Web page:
Warsaw, Ind. – An appeals court threw out Paul Gingerich’s 2010 guilty plea on Tuesday, overturning the 14-year-old’s 25-year prison sentence and granting him a new trial.
It’s been two years since I first reported on Paul Gingerich. When he was only 12-years-old, he helped 15-year-old Cody Lundy murder Lundy’s stepfather before trying to run away to Arizona. They would both be charged as adults and Gingerich would be sentenced to 25 years in prison after pleading guilty to the lesser charge of conspiracy to commit murder.
He would also become one of the youngest people in Indiana to be sentenced to prison as an adult.
But that may all change after the Indiana Court of Appeals reversed Gingerich’s 2010 conviction and ordered he get a new trial. They agreed with Monica Foster, the public defender who handled the appeal, that the court in Kosciusko County did not give the boy’s attorneys enough time to make the case that he should have been tried as a juvenile.
“The Constitution won today,” Foster said. “This is a 12-year-old kid who did not get the due-process protection of the U.S. Constitution.”
Back in April of 2010, Lundy and Gingerich each fired two bullets into Lundy’s stepfather, 49-year-old Phillip Danner, in his home as another boy, 12-year-old Chase Williams, stood watch. The boys then headed to Arizona in a car owned by Lundy’s mother where they imagined staying with Lundy’s biological father and sell drugs. They were captured the next day, in Illinois.
A week after his arrest, a Kosciusko County judge ordered Gingerich to be tried as an adult after a two-hour hearing. The boy’s defense was given four days to prepare, instead of the three to four months usually given in similar cases.
Gengerich’s attorney argued they needed more time to conduct a psychological examination, question witnesses, examine case reports, find expert testimony and seek a psychiatric evaluation to determine whether Gingerich understood the charges against him. Their request was denied and Gingerich ended up pleading guilty to the lesser charge of conspiracy to commit murder.
The court has now deemed that this was unconstitutional, also noting that Gingerich didn’t understand the proceedings, didn’t understand plea bargaining, and didn’t understand many of the words used by his lawyer.
None of this means things will work out for Gingerich. Even though his case is going back to juvenile court, he could still be tried as an adult and could even be found guilty of the more serious charge of murder.
But Foster doesn’t feel this will happen. She plans to do all the things Gingerich’s original attorney was not allowed, including bringing expert testimony about child brain development to show that someone Gingerich’s age is unable to fully judge the consequences of their actions.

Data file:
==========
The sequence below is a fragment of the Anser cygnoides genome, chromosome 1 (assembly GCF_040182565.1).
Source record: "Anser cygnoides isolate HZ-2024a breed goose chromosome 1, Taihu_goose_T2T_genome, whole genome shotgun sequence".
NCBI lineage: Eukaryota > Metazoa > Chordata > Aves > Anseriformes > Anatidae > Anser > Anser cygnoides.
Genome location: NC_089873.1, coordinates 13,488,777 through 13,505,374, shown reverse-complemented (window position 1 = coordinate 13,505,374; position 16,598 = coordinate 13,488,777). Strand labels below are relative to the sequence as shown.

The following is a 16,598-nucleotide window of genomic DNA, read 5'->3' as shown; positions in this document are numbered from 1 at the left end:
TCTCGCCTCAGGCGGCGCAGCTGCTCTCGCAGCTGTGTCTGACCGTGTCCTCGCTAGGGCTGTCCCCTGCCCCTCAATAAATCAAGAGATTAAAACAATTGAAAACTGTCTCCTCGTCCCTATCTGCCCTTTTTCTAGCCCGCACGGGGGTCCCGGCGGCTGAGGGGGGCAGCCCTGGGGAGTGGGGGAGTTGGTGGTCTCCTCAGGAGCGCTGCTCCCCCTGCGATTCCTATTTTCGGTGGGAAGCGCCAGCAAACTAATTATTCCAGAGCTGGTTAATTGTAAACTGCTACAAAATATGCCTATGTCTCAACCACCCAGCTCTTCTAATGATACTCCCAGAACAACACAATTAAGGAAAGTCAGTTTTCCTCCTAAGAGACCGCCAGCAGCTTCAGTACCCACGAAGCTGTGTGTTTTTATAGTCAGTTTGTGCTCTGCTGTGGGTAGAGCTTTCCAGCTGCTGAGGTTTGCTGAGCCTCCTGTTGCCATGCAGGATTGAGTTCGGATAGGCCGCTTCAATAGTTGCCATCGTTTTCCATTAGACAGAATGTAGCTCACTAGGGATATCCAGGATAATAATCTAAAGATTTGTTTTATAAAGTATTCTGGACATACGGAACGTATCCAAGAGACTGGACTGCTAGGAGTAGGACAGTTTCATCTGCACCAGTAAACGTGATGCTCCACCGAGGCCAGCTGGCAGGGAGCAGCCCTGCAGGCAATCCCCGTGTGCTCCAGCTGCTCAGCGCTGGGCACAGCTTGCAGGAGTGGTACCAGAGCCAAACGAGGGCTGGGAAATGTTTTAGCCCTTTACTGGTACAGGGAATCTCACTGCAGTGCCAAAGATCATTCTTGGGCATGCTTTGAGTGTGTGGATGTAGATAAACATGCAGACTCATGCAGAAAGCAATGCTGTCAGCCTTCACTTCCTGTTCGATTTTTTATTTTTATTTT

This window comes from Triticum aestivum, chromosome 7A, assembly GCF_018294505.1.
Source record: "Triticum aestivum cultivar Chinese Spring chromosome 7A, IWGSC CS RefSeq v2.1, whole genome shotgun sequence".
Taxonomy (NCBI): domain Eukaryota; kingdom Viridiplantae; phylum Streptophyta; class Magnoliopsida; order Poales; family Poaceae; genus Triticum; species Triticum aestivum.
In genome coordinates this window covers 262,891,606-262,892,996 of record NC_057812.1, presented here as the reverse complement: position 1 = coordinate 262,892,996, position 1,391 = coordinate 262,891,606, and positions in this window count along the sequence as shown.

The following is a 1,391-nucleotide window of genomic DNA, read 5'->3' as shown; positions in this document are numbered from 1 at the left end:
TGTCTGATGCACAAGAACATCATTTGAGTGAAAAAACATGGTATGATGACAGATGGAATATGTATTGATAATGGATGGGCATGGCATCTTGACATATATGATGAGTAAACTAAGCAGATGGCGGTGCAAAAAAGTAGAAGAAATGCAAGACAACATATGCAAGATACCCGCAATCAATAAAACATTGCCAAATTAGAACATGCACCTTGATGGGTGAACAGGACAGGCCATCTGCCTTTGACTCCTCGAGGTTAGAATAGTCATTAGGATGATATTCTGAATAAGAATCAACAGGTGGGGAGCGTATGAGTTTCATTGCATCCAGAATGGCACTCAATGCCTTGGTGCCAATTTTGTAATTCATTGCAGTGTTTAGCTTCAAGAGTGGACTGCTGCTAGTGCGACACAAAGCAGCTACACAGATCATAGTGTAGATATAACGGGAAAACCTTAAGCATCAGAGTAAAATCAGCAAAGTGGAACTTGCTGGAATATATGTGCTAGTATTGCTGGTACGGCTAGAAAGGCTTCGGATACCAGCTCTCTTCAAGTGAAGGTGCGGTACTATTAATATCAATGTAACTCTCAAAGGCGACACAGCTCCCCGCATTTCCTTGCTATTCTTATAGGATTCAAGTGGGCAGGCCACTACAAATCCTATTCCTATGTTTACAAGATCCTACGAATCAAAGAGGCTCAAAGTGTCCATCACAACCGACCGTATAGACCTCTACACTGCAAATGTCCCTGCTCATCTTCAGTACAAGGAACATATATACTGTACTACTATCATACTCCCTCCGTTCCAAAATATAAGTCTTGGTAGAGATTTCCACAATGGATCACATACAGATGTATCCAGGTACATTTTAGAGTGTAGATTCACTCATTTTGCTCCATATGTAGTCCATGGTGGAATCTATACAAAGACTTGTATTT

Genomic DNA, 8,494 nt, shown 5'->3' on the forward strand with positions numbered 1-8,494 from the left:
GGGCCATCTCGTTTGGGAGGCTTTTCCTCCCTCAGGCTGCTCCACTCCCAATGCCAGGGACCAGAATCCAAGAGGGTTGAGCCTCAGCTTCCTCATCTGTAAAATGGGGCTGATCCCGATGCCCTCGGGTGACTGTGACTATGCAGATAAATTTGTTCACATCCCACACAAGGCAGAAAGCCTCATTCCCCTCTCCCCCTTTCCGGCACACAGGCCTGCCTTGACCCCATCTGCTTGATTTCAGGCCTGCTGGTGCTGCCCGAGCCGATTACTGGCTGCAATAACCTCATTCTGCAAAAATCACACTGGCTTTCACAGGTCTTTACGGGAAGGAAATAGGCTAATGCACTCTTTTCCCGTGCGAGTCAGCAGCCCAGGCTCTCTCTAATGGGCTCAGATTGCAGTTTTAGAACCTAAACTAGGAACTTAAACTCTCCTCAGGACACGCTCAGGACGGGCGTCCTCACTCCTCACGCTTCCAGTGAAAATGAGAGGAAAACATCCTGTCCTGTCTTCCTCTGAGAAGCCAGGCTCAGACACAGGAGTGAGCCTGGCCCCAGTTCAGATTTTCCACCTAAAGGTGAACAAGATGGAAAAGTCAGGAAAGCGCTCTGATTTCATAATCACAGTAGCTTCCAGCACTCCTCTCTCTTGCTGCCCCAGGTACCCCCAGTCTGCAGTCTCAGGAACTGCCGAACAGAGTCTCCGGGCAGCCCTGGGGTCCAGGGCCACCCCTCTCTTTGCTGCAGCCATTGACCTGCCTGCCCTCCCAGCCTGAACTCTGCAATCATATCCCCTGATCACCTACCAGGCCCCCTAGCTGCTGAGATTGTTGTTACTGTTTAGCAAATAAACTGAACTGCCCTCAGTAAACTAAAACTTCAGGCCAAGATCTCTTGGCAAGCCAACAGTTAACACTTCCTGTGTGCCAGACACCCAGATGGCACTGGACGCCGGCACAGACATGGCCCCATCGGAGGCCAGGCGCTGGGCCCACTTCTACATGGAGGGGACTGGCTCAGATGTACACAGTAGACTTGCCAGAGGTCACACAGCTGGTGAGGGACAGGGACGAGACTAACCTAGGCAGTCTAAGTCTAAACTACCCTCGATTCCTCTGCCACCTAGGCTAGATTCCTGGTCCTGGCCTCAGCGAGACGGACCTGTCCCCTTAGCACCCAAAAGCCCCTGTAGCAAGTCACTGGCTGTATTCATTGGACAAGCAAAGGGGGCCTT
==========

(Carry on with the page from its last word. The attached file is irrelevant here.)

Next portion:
She also intends to use his past two years at Pendleton Juvenile Correctional Facility to show that since Gingerich’s incarceration, he has had no disciplinary actions, is a straight A student, and participating fully in his rehabilitation program. “I can show what I would not have been able to show two years ago — that the juvenile justice system is capable of and has been rehabilitating him the last two years,” Foster said.
For anyone wondering why the boy is at a juvenile facility after being tried and sentenced as an adult, he was ordered to begin serving his sentence in Pendleton before being transferred to an adult prison; mainly because at 12-years-old, only 5’3″ and weighing 108 lbs at the time of his sentencing, he would have been turned into a walking Fleshlight.
“He would clearly be victimized relatively quickly,” stated Mike Dempsey, executive director of youth services with the Indiana department of correction.
His new trial may not take place until spring and the Indiana attorney general’s office has not said whether it would appeal the decision. So for now, Gingerich will remain in Pendleton. Personally, I think this is where he really belongs. Putting this kid in adult prison doesn’t do anyone any good and I think society would benefit from this kid remaining in a juvenile facility. I came to this decision partly because of info in this article, and some info from this more biased one.
As for the now 17-year-old Lundy, he also pleaded guilty as an adult to conspiracy to commit murder and is serving a 25-year sentence in the Wabash Valley Correctional Facility. Chase Williams, now 14, was sentenced to juvenile detention until age 18.Tags: Colt Lundy, Crime, Indiana, Juvenile, Murder, Paul Gingerich, Shooting